Internal Microfibre Filter Wins Public Vote

Survey Reveals 71% of Consumers Would Choose a Built-in Microfibre Filter Over Other Options

A recent survey of 2,500 participants from the UK, Germany and France set out to determine awareness of microfibre pollution - a nearly invisible yet extensive problem - understand consumer habits and address their needs when purchasing microfibre filters.

The research, carried out in September 2021 by award-winning Trinity McQueen, presented participants with four different solutions to capture microfibre shed during a wash cycle. These options were a laundry ball, laundry bag, external filter and internal filter and the effectiveness, cost, features, benefits and drawbacks were detailed.

An internal filter was by far the most popular solution to help filter out microplastics with nearly three-quarters of people surveyed saying they would be most likely to pick this option. Only 10% opted for a laundry bag with another 10% preferring a laundry ball. The least appealing option was an external filter which only 8% chose.

Preference graph_demand onlyThe reasons people had for preferring an internal filter included simplicity of use, efficiency, cost and aesthetics.

These findings are supported by previous consumer research undertaken by Unique View which surveyed a selection of consumers from across China. XFiltraTM was viewed to be the most favourable technology on offer and simplicity of use was high on the wish list.

More than half of the consumers would like to empty the filter less than once a month; XFiltra needs emptying once every 3-4 weeks, far less than a lint filter on a tumble dryer. XFiltra also benefits from not needing filter replacements, this meets the needs of consumers and reduces the environmental footprint. 

European Market Research Quotes

Christian Cullinane, Managing Director of Consumer Brands at Xeros Technology Group explained:

This research has found that the public is becoming increasingly concerned about global environmental issues and the part fashion and clothing care has to play.


However, more needs to be done to raise awareness of microfibre pollution as once the problem was fully explained, it was deemed the most important to address.


At Xeros, we are committed to raising awareness of microfibre pollution, supporting calls for meaningful legislation and working with washing machine manufacturers to ensure that long-term solutions that capture the highest percentage of microfibres, but are also easy and cost effective for consumers to use, are part of new washing machines in the future.

Manufacturers Expected to Act

Consumers want to see broader action from washing machine manufacturers and almost half of those surveyed feel washing machine brands need to do more to reduce microplastics. A third would look for a machine that could help them do this, and a quarter would refuse to consider buying one that didn’t.

Manufacturers are showing greater willingness to adopt microfiber filtration systems, partly due to consumer demand and partly due to regulatory pressure. So far, France is the only country in the world to introduce legislation to introduce mandatory microfibre filters. The UK, USA, Sweden and the Netherlands all recognise the problem and are working on various bills but haven’t implemented any specific measures yet.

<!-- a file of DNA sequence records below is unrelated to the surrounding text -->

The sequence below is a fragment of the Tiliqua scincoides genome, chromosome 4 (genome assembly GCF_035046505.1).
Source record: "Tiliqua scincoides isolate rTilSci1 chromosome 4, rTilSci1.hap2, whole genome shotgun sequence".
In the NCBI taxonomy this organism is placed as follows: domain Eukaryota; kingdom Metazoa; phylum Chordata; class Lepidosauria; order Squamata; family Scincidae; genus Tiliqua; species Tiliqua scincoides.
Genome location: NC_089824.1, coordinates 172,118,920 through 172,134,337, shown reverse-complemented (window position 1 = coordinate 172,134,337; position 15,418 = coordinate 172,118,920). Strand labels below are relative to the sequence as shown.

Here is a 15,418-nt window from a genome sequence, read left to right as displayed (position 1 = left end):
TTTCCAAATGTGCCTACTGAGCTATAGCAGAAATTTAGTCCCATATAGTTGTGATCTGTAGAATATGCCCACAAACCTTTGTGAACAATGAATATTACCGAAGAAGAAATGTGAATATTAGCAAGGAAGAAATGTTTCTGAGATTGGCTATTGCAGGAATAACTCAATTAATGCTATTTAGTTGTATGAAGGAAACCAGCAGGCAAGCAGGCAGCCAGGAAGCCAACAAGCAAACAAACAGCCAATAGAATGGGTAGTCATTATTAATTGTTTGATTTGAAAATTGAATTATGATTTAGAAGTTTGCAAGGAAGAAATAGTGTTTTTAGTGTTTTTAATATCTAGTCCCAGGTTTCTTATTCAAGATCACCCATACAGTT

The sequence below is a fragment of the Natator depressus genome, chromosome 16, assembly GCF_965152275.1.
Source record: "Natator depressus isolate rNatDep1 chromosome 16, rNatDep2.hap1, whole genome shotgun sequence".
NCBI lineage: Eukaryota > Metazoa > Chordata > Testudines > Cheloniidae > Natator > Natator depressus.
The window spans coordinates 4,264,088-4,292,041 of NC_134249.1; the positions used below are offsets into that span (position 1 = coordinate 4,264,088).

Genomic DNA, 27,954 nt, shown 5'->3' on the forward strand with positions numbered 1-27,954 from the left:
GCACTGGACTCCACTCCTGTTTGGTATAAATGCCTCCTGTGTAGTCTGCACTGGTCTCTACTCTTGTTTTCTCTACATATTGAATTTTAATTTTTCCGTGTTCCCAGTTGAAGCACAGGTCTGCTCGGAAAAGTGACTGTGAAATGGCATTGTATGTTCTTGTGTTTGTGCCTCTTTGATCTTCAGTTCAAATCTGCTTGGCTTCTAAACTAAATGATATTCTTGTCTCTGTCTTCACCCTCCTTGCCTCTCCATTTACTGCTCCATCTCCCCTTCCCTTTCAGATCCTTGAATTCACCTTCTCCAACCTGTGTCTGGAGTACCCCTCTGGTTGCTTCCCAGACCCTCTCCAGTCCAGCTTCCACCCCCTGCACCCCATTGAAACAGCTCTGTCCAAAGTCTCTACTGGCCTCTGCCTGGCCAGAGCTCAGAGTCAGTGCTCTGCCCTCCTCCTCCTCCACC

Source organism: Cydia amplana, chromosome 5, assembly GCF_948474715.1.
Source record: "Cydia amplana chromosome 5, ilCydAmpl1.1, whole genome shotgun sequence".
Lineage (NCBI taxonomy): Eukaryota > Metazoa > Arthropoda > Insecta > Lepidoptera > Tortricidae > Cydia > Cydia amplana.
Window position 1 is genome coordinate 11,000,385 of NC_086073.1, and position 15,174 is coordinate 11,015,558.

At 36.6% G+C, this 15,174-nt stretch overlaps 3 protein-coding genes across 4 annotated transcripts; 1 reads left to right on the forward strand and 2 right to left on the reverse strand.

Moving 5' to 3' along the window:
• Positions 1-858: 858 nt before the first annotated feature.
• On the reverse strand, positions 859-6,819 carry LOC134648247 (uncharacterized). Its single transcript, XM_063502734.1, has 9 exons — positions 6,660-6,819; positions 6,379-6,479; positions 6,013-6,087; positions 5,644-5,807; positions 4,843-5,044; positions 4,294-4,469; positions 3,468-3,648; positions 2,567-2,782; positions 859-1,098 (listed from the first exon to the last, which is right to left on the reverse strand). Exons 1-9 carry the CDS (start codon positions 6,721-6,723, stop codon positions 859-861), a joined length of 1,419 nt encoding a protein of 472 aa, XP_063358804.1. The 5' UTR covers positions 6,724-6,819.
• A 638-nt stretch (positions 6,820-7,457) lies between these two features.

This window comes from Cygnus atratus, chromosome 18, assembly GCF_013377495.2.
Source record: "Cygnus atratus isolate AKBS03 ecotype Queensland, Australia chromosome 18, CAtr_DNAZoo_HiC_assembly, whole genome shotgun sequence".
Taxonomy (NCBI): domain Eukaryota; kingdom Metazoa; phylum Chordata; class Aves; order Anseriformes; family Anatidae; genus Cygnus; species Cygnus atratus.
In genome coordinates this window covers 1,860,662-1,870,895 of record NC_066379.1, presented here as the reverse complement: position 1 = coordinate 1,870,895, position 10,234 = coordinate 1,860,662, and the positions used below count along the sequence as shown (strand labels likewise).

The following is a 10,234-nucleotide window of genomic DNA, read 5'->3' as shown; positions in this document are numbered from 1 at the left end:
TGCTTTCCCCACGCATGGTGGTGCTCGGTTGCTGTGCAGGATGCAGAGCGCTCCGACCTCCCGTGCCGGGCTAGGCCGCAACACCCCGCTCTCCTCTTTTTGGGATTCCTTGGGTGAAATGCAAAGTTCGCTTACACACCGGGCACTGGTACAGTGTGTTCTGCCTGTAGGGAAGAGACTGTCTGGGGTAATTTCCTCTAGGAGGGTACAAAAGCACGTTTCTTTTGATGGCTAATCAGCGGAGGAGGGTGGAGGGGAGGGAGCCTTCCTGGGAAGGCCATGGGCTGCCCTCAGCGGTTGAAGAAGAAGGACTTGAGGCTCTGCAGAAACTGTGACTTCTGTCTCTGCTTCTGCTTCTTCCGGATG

The Xeros Science team have supported the UK and French governments by providing scientific advice and guidance on solutions that exist for manufacturers to adopt.

XFiltra Rated Best Microfibre Filter For Laundry

XFiltra in Drawer v0.2

It has been independently proven by scientists that XFiltra is the leading device for reducing the number of microfibres released from washing machines.

Results from the University of Plymouth show that XFiltra performed significantly better than all other products evaluated. The tests, which were designed to capture microfibres in a mixed wash of synthetic and synthetic/cotton blend garments, show that XFiltra captured 78% of microfibres released during each wash cycle.

XFiltra technology has advanced since the University of Plymouth study and similar tests conducted by Xeros show that XFiltra captures over 90% of microfibres from purely synthetic garments and over 80% of microfibres that shed from non-synthetic materials which have been treated with dyes and other chemicals.

As most people don’t separate synthetic clothes from cotton clothes before a wash and as many clothes are made from a blend of natural and synthetic fibres, it is essential that washing machine filters effectively capture both types of microfibres. 

The Environmental Impact of Washing our Clothes

A previous blog post has detailed how washing our clothes pollutes the environment. Each year laundry causes 280,000 tons of synthetic microfibres to be released into the world’s ocean, these microfibres aren't captured by wastewater treatment plants.

To truly grasp this problem, let’s break this gigantic figure down. 280,000 tons is equivalent to nearly 105,000 Female Asian Elephants1 or more than 47 billion plastic forks2 (which will be banned in England from April 2023).

Scientists are also regularly discovering microplastics3 in remote parts of the world. Tiny bits of plastic have made their way into the deepest sea and onto the highest peaks; most recently researchers found microplastics 2,877 metres above sea level in the French Pyrenees.


  1. A female Asian Elephant weighs approx. 6,000lbs according to San Diego Zoo
  2. A plastic fork weighs approx. 6 grams or 0.0132277lbs according to Dillons.
  3. Washing synthetic textiles accounts for 35% of primary microplastics in the world’s oceans finds research paper, Primary Plastics in the Oceans